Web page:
Pricing is a procedure to determine how much the company will receive in exchange for its specific product or service. Intelligent and correct pricing is one of the most important elements of any successful business venture.
If your price is too high demand will reduce and you may price yourself out of the market. If the price is set too low, your sales volume may not generate enough revenue to cover the costs associated with your business. So the price of the product must cover costs and profits.
In starting a business, regardless of whether it’s small or large, you must carefully consider your pricing strategy before you start. Established businesses can improve their profitability through regular pricing reviews. The most important thing about pricing is to know the product’s cost price.
- The cost of your product or service is the amount you spend to produce it
- The price is your financial reward for providing the product or service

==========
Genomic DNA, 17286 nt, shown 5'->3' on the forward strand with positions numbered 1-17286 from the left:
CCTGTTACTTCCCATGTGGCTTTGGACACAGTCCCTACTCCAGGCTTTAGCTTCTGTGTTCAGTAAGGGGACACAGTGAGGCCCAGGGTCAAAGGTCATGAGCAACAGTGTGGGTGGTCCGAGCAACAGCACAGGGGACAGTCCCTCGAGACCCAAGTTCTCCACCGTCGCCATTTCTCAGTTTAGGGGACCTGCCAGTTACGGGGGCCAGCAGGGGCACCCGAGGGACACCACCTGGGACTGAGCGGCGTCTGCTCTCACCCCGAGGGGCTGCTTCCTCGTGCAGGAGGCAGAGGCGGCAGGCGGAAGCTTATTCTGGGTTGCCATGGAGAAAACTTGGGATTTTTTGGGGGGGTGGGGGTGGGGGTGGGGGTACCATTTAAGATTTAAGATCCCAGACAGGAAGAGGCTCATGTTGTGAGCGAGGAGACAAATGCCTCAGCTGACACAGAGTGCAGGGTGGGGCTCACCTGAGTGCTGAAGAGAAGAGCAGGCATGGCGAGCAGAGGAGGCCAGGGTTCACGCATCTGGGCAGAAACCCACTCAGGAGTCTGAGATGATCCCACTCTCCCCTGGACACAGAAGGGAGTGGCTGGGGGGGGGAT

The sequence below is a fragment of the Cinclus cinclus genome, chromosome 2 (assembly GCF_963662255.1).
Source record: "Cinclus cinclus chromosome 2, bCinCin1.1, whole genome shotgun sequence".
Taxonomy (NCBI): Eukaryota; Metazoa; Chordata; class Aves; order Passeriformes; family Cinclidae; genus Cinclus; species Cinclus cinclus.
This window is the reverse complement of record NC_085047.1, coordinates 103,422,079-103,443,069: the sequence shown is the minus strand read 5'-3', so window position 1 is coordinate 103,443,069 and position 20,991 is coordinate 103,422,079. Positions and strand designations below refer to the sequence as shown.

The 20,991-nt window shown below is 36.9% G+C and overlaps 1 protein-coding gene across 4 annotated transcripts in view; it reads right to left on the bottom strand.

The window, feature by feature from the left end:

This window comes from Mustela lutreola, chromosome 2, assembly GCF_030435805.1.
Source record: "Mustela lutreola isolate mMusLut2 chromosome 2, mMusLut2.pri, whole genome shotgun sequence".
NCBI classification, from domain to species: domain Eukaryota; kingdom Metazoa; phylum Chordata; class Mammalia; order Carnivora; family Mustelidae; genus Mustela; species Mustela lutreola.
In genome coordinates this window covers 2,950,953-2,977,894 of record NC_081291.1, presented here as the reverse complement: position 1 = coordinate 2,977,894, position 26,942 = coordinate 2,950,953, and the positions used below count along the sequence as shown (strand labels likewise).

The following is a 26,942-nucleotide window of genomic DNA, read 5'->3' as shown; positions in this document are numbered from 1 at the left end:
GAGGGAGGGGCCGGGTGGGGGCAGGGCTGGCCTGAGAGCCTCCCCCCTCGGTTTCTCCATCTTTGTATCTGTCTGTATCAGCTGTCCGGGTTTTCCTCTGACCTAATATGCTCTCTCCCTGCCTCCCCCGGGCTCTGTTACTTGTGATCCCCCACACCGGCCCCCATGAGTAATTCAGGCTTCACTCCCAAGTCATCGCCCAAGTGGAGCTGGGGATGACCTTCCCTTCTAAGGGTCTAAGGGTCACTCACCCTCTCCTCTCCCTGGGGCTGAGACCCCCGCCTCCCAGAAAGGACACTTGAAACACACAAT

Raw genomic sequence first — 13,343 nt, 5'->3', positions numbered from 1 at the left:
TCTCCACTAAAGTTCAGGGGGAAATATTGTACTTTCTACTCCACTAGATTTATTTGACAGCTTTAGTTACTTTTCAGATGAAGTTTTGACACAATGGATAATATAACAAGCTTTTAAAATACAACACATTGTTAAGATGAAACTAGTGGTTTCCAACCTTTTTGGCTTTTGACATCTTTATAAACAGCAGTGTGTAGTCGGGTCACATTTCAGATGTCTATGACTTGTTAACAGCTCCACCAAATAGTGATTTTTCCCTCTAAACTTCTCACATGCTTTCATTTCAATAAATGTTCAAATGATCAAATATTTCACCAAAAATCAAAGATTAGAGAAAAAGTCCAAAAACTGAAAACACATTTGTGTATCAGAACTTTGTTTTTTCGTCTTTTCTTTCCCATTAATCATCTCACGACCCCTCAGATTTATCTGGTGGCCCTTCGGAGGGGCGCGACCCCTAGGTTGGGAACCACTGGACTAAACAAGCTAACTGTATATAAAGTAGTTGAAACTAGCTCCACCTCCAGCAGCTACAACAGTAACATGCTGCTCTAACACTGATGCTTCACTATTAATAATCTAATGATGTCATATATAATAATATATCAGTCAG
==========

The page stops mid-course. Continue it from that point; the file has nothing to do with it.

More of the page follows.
- The value is what your customer believes the product or service is worth to them
Different Cost Factors in Pricing
You will need to calculate first the cost price of your product to make a profit. Working out the accurate cost price of your product is the most essential part of pricing. Generally, every cost can be divided under these two terms. One is the fixed cost and another is the variable cost.
Fixed costs are expenses that have to be paid by a company, independent of any business activity. Such as rent, leases, salaries, etc. variable costs are those that rise as your sales increase, such as additional raw materials, extra labor, utilities, transport, etc.